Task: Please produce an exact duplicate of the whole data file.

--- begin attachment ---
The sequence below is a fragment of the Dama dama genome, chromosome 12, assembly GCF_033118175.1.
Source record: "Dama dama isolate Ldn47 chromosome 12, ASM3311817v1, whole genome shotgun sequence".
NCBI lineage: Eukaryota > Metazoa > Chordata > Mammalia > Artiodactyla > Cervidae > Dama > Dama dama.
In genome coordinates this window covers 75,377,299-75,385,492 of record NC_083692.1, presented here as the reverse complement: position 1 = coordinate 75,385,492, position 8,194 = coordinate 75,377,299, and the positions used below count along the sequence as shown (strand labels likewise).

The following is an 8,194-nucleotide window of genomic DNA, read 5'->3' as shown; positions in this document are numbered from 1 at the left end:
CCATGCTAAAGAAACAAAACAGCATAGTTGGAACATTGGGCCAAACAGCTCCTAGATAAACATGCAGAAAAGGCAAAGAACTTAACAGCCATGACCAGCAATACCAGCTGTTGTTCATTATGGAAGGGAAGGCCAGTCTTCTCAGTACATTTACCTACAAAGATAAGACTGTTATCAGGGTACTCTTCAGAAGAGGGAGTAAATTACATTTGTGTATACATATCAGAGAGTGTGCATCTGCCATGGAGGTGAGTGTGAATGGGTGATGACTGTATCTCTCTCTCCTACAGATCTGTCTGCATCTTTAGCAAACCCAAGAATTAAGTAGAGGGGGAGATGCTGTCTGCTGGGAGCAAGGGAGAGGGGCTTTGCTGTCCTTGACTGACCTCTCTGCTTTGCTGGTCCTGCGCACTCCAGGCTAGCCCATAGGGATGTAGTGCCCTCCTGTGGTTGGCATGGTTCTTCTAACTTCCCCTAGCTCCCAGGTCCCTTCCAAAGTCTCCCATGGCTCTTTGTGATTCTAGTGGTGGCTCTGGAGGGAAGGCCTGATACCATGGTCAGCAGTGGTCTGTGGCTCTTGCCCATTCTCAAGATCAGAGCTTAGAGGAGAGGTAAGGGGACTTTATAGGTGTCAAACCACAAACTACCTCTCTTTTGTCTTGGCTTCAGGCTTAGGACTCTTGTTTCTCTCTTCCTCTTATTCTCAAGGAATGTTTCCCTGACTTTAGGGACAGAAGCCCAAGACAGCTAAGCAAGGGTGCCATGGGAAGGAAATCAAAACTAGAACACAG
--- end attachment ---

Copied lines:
The sequence below is a fragment of the Dama dama genome, chromosome 12, assembly GCF_033118175.1.
Source record: "Dama dama isolate Ldn47 chromosome 12, ASM3311817v1, whole genome shotgun sequence".
NCBI lineage: Eukaryota > Metazoa > Chordata > Mammalia > Artiodactyla > Cervidae > Dama > Dama dama.
In genome coordinates this window covers 75,377,299-75,385,492 of record NC_083692.1, presented here as the reverse complement: position 1 = coordinate 75,385,492, position 8,194 = coordinate 75,377,299, and the positions used below count along the sequence as shown (strand labels likewise).

The following is an 8,194-nucleotide window of genomic DNA, read 5'->3' as shown; positions in this document are numbered from 1 at the left end:
CCATGCTAAAGAAACAAAACAGCATAGTTGGAACATTGGGCCAAACAGCTCCTAGATAAACATGCAGAAAAGGCAAAGAACTTAACAGCCATGACCAGCAATACCAGCTGTTGTTCATTATGGAAGGGAAGGCCAGTCTTCTCAGTACATTTACCTACAAAGATAAGACTGTTATCAGGGTACTCTTCAGAAGAGGGAGTAAATTACATTTGTGTATACATATCAGAGAGTGTGCATCTGCCATGGAGGTGAGTGTGAATGGGTGATGACTGTATCTCTCTCTCCTACAGATCTGTCTGCATCTTTAGCAAACCCAAGAATTAAGTAGAGGGGGAGATGCTGTCTGCTGGGAGCAAGGGAGAGGGGCTTTGCTGTCCTTGACTGACCTCTCTGCTTTGCTGGTCCTGCGCACTCCAGGCTAGCCCATAGGGATGTAGTGCCCTCCTGTGGTTGGCATGGTTCTTCTAACTTCCCCTAGCTCCCAGGTCCCTTCCAAAGTCTCCCATGGCTCTTTGTGATTCTAGTGGTGGCTCTGGAGGGAAGGCCTGATACCATGGTCAGCAGTGGTCTGTGGCTCTTGCCCATTCTCAAGATCAGAGCTTAGAGGAGAGGTAAGGGGACTTTATAGGTGTCAAACCACAAACTACCTCTCTTTTGTCTTGGCTTCAGGCTTAGGACTCTTGTTTCTCTCTTCCTCTTATTCTCAAGGAATGTTTCCCTGACTTTAGGGACAGAAGCCCAAGACAGCTAAGCAAGGGTGCCATGGGAAGGAAATCAAAACTAGAACACAG